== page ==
The Toronto Maple Leafs will be without power forward Wayne Simmonds for six weeks, the team confirmed on Monday.
Simmonds appeared to have suffered the injury after taking a puck to the area in the third period of the team’s 5-1 win over the Vancouver Canucks on Saturday.
Toronto has powered through injuries up front after Nick Robertson (knee) and Joe Thornton (rib) were sidelined earlier in the season. But the loss of Simmonds and his net-front presence can have a downside impact on the team’s league-leading power play.
“Between Simmonds and Jumbo (Thornton), those are two guys that have been playing down there in the middle,” Maple Leafs coach Sheldon Keefe said on Monday. “We’ll have (Zach) Hyman play in Simmonds spot and we’ll have (John) Tavares in the spot that Thornton and (Alex) Kerfoot had been playing down the middle.”
Simmonds has three of his five goals this season while on the power play and he has accounted for 20 percent of the team’s goals with the man advantage. A deeper dive into the stats show that Simmonds isn’t merely just getting to the net, but he has the offensive touch need to score.
Per Sportlogiq, among 237 forwards this season that have skated a minimum of 10 minutes on the power play, Simmonds ranks second in the league in inner slot shots with 0.67 per two minutes. He ranks fifth in the league fifth in the league in inner slot goals with 0.25 per two minutes. Simmonds also placed sixth in slot shots per two minutes at 0.67 with all of his slot shots on the power play coming in the inner slot.
Simmonds’ ability to create traffic and jump on any pucks near him will be difficult to replace.
The combination of moving Hyman into Simmonds’ spot will be an interesting experiment. Before this season, Hyman had just six points on the power play.
Keefe suggested that they may move around the units as the situation unfolds. But as Toronto figures it out, it wouldn’t come as a surprise if the power play begins to dip a little below its 38.5 efficiency heading into Monday’s game.
There’s also the dressing room effect.
Signed to a one-year contract worth $1.5 million in October, Simmonds was brought in by the Maple Leafs along with a group of veterans to bring up the mood and energy level of the locker room.
Different players have taken turns gushing joy about playing with Simmonds.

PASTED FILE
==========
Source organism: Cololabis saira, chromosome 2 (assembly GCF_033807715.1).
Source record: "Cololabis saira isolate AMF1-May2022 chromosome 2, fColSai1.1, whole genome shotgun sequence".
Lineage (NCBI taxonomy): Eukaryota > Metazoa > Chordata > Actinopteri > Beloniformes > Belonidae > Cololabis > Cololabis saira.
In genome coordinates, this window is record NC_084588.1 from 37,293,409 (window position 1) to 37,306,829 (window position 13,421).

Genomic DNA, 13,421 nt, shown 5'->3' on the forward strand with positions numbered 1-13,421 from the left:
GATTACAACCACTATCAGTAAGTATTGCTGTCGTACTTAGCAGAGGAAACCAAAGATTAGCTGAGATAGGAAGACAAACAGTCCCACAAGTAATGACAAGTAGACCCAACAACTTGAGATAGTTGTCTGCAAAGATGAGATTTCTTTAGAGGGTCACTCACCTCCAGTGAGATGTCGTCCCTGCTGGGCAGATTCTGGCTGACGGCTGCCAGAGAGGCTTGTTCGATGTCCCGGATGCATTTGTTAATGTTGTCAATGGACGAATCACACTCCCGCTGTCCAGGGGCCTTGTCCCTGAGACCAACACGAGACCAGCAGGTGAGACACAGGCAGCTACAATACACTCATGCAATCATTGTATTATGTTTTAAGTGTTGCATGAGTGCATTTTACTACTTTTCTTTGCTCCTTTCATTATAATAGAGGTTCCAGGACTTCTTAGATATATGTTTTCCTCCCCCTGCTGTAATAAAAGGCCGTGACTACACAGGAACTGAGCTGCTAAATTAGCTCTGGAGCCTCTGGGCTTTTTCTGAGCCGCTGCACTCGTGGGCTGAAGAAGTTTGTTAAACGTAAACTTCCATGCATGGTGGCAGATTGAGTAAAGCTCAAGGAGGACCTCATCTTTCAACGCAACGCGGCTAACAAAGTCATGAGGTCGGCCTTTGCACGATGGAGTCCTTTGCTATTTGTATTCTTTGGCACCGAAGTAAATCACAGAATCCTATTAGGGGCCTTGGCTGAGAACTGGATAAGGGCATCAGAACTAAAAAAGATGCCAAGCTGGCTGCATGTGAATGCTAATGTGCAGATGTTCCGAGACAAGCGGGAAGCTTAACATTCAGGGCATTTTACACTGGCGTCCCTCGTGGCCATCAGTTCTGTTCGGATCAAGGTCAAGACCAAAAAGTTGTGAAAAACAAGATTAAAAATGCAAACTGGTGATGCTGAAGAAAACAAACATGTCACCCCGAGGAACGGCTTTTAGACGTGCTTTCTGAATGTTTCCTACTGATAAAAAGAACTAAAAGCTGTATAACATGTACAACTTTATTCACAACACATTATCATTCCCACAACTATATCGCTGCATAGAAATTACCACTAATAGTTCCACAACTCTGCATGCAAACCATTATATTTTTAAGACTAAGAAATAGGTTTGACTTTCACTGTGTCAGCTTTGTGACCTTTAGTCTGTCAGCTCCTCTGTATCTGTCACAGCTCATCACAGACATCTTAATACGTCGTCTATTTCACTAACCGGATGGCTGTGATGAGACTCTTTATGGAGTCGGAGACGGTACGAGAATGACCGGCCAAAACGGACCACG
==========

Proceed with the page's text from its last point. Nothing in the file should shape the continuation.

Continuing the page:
“Simmer’s probably told me about five times, ‘don’t be afraid to shoot it at my chest,'” Marner said about Simmonds two weeks ago. “And he’s not lying, either.”
No doubt comments like that have helped with the team’s power play.
“He’s fun to be around in the locker room,” Alex Kerfoot said. “Just the physicality and that mentality, we’re going to miss that.”
Thornton and Robertson nearing return?
The good news for Toronto is Joe Thornton and Nick Robertson took part in the team’s morning skate ahead of team’s third straight game against the Canucks.
Although Thornton occupied Simmonds’ spot on a line with John Tavares and William Nylander, the veteran is ineligible to return to the lineup until Feb. 15 against the Ottawa Senators at the earliest due to long term injury provisions in the NHL that require a player sit out a minimum of 10 games and 24 days.
Robertson could come off long-term injured reserve as soon as Wednesday’s game against the Montreal Canadiens. But he didn’t skate with a line on Monday and spent time with the extras following the skate, suggesting a return for the forward is not imminent.
Sandin makes season debut
The Maple Leafs will go with 11 forwards and seven defensemen against the Canucks on Monday. Rasmus Sandin will finally get a chance to get in the lineup as the seventh defenseman.
“It’s not going to be a lot (ice time or shifts) for him today,” Keefe said of Sandin. “Mikko (Lehtonen) will be part of the regular six rotation and Rasmus will be there to get shifts here and there.
Travis Dermott is still day-to-day with a leg injury.